How 9/11 Changed The Climax Of Sam Raimi's Spider-Man 

There are no shortage of movies and TV shows that were affected in some way by 9/11. "The Simpsons" stopped playing repeats of its New York episode, which prominently featured the Twin Towers, several years after the event. Action movies featuring any sort terrorism storyline (like "Collateral Damage" and "Bad Company") were significantly delayed. Stand-up comedy was also forced to adjust; just days before the tragedy, George Carlin had a comedy album unfortunately titled "I Kinda Like It When a Lotta People Die," which had to be shelved indefinitely. 

Sam Raimi's 2002 film "Spider-Man" was also affected, especially since so much of its filming wrapped up as early as June 2001. Its hero has famously always lived in New York City, and his ability to swing from webs throughout the city skyline naturally included a few shots of the World Trade Center. The early promotion for the movie, released before 9/11, prominently featured a stolen helicopter being trapped in a web between the Twin Towers. This specific image was only made for the trailers, but still: in the aftermath of the event, some edits to the movie itself clearly had to be made. 

A much more patriotic finale

In addition to clipping out any hint of the Twin Towers in shots of the New York City skyline, "Spider-Man" also let New Yorkers play a more prominent role in the movie's climax. When Spider-Man (Tobey Maguire) is forced to choose between saving his love interest Mary Jane (Kirsten Dunst) or a cable car full of children, he is spared from having to solve the impossible trolley problem by a bunch of angry New Yorkers on a bridge. Upon seeing The Green Goblin (Willem Dafoe) in the midst of his reign of terror, the New Yorkers take the situation into their own hands, throwing stuff at him and disrupting his scheme. "You mess with one of us, you mess with all of us!" one of them yells, and it's probably one of the most quoted lines of the whole movie.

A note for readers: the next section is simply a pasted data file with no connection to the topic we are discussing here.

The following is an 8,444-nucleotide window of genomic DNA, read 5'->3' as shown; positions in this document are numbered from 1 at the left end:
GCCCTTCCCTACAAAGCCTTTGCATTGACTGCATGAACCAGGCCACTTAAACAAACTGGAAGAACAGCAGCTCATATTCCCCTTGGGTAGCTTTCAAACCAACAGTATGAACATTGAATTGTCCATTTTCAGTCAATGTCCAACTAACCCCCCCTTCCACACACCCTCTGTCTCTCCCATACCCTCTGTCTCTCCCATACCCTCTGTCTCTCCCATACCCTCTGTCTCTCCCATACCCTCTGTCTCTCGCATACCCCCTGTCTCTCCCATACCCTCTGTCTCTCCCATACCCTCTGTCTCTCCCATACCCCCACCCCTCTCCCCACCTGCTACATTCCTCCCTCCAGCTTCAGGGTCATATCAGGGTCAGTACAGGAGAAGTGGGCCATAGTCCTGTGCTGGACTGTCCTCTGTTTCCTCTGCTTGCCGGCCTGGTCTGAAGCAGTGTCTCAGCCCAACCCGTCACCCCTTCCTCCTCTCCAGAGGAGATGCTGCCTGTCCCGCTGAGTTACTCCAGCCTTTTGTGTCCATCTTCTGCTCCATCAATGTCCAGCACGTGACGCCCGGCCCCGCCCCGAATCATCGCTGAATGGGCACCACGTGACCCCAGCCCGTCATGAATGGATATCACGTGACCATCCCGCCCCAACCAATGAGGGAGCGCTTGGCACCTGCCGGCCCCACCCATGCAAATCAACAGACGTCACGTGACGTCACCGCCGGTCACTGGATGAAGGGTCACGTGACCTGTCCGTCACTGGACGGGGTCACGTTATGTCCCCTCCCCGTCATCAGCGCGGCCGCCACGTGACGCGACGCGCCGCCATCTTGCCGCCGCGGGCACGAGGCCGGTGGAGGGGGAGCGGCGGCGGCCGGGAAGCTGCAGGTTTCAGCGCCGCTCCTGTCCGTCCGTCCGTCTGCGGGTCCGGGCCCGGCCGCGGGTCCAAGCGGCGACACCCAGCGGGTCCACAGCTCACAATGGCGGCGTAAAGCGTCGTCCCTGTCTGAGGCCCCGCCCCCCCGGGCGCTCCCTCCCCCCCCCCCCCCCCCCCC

It was a cathartic moment at the time, giving New Yorkers a chance to collectively beat up a terrorist villain who's been tormenting the whole city. It also served as a nice counter-argument to The Green Goblin's philosophy throughout the movie; this is a guy who tells Spider-Man that the two of them are better than everyone else. "Those teeming masses exist for the sole purpose of lifting the few exceptional people onto their shoulders," he says earlier in the film, and yet it's those supposedly insignificant people that end up being Goblin's undoing. Is the scene as a whole pretty cheesy? Sure, but it's a nice example of the movie throwing grieving New Yorkers a bone while also adding more weight to a major theme. 

A more patriotic movie in general

The other change to the film was the increase of American flags everywhere. Not only does Spider-Man fly by a lot of them, but the closing shot of the movie is of him climbing onto the pole of a giant American flag above the city, looking below, and jumping off to continue fighting more crime. It's a famous shot, one that was thrown into most of the final trailers. 

What also helped the movie appeal to post-9/11 New York is that all three of Sam Raimi's "Spider-Man" films, much more so than the two other series we've gotten over the years since, have always centered New Yorkers. We're constantly getting reaction shots of random citizens, as well as little scenes where those citizens get to show off their personalities. Pretty much whenever Spider-Man is in trouble in a public place, the citizens have his back. The trilogy as a whole is partially a love letter to New York, and it's hard not to appreciate it. 

"In its own tiny little way, the way escapist entertainment can take us away from our problems, I thought that Spider-Man tried its part to take New Yorkers away from the horror that was 9/11 [with] brief entertainment," Sam Raimi said last year about the trilogy. With as fondly remembered as these movies still are twenty years later, it's safe to say he pulled it off.